MIKE de Kock has commented on his talented filly Queen Supreme’s disappointing run in Saturday’s Gr1 Bidvest Majorca Stakes over 1600m at Kenilworth. She started 17-10 favourite following her excellent Paddock Stakes win on 11 January, but faded out to finish over 10 lengths behind Clouds Unfold. De Kock said: “This was a flat run from her, below best as we’ve seen too from other runners raiding Cape Town from Johannesburg – those who raid, run, stay in the Cape for a few weeks and then race again. We’ve seen how these runners flatten out.
“This unfortunately is what we’ve had to deal with. Horses are taken out of their comfort zones and they have to train on tracks and in stables that are foreign to them and can become susceptible to bugs and strains they haven’t been exposed to before.
“They undergo physiological changes having to work on tracks they haven’t worked on before. We saw examples last weekend of horses that came out of quarantine in Johannesburg, out of their comfort
zones, and ran well below their ability.
“We have been doing it on the back foot all the time from Johannesburg, and that is unfortunate. I don’t see any trainers out of Cape Town, racing in Gauteng, staying on and racing again three or four weeks later. I don’t see that ever happening and if it did, they’ll be subject to the same with their horses.
“I’m not trying to make excuses, but the African Horse Sickness issue and the quarantine regulations have made things very difficult for us, running out of quarantine in Johannesburg is very hard – the horses’ normal routines have to be changed two or three weeks before their runs and they are taken from their comfort zones.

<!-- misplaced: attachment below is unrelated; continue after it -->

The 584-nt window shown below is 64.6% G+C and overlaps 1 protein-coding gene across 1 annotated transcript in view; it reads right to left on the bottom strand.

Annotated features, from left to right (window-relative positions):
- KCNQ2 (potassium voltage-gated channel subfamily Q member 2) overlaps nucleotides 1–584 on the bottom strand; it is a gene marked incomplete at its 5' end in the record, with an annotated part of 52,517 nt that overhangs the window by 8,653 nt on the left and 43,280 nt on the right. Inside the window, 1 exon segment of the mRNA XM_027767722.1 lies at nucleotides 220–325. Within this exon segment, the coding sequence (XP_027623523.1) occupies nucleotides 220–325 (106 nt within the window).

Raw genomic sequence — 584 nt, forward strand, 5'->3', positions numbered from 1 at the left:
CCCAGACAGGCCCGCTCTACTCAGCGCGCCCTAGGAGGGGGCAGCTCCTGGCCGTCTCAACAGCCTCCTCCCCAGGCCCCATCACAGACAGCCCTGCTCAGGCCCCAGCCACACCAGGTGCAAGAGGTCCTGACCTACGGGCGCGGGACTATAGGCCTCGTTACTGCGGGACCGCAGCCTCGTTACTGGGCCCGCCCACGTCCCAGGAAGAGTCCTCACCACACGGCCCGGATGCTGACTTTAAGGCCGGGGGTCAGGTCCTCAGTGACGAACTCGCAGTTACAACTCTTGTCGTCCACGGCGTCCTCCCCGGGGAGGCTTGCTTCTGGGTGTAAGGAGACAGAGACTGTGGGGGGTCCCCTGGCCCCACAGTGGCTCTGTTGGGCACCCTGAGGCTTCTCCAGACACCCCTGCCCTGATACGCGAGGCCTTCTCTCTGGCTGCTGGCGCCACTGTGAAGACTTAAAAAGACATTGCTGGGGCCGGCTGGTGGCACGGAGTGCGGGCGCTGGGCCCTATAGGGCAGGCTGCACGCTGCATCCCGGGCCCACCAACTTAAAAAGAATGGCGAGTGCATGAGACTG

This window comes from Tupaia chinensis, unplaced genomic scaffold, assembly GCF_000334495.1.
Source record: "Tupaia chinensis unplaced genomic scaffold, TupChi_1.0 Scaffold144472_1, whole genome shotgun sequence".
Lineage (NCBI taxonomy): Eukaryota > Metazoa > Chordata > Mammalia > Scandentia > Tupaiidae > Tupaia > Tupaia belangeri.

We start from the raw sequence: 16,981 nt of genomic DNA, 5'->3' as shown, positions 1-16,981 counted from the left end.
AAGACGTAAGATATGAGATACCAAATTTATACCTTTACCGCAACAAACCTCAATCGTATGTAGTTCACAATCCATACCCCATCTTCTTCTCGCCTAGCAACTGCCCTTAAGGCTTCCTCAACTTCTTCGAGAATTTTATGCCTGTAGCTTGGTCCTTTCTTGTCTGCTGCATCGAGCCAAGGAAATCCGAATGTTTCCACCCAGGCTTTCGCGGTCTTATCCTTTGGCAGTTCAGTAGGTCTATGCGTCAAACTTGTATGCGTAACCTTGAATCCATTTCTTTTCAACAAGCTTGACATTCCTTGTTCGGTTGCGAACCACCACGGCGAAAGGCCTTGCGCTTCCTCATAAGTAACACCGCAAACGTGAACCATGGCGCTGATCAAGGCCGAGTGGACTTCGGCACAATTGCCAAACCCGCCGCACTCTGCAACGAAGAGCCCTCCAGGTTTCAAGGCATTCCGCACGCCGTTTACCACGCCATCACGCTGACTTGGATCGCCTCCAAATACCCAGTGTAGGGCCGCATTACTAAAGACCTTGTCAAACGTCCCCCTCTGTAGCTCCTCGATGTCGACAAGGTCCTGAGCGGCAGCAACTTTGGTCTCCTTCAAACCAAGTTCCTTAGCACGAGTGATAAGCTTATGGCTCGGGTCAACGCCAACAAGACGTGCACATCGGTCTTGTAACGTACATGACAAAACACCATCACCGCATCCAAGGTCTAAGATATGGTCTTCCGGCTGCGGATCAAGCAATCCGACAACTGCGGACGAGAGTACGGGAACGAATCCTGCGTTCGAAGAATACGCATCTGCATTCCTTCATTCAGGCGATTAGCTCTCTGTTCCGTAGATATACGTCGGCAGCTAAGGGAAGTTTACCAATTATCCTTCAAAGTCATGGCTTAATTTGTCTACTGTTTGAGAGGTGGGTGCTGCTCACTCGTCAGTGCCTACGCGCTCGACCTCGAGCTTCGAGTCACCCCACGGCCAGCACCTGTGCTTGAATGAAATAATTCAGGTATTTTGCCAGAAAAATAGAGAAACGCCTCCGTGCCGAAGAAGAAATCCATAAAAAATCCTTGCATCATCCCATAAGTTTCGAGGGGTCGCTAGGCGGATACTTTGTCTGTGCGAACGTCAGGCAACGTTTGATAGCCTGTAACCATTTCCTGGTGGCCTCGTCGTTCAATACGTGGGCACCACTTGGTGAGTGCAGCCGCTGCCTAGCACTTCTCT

“There is a human element involved too. When travelling with runners we have to move our staff between centres, take them away from their homes and families. Our time is divided as trainers and it’s an extremely costly exercise moving horses from one centre to another.
De Kock referred to negativity among “faceless internet trolls”, who complain about a lack of transparency and then criticize those who reveal stable information and offer reasons for disappointing runs.
He said: “People are quick to sling off, but they don’t really have the facts. I challenge anybody to come from Cape Town to Johannesburg and to do what we do coming the other way. Never mind acclimatisation, it works both ways.
“Having said all of this, I’m not sure we owe anyone an explanation about runners running below par. Whatever gets into the press in the interest of transparency seems to get twisted, especially on racing forums.
“We’ve tried to inform the racing public with transparent comments in everyone’s interest, but we have to suffer for that at the hands of internet trolls, many of whom have little understanding of the industry and feel it’s their right to sling off at trainers, jockeys, horses and administrators whilst hiding behind pseudonyms.
“We’re suffering abuse for our transparency. It’s often the same individuals slinging off, week after week. They contribute no value whatsoever. There are several trainers who are re-considering their stance on transparency. We’ve tried to help the punters and racing fans, those who really love racing, but all we get back in return is ridicule. Why should we continue? “This is not the racing media’s fault, they have reported our words, but there are a few negative people out there who misconstrue or purposefully misrepresent our comments and it’s doing the industry no good.
“One of my most insightful mottos in life is, ‘Suspicion haunts the guilty’. My message to the consistently bitter, obstructive commentators, who often suggest skulduggery in the racing industry is, ‘If racing is so bad, why are you still around? Why don’t you do us all a favour and get out?’”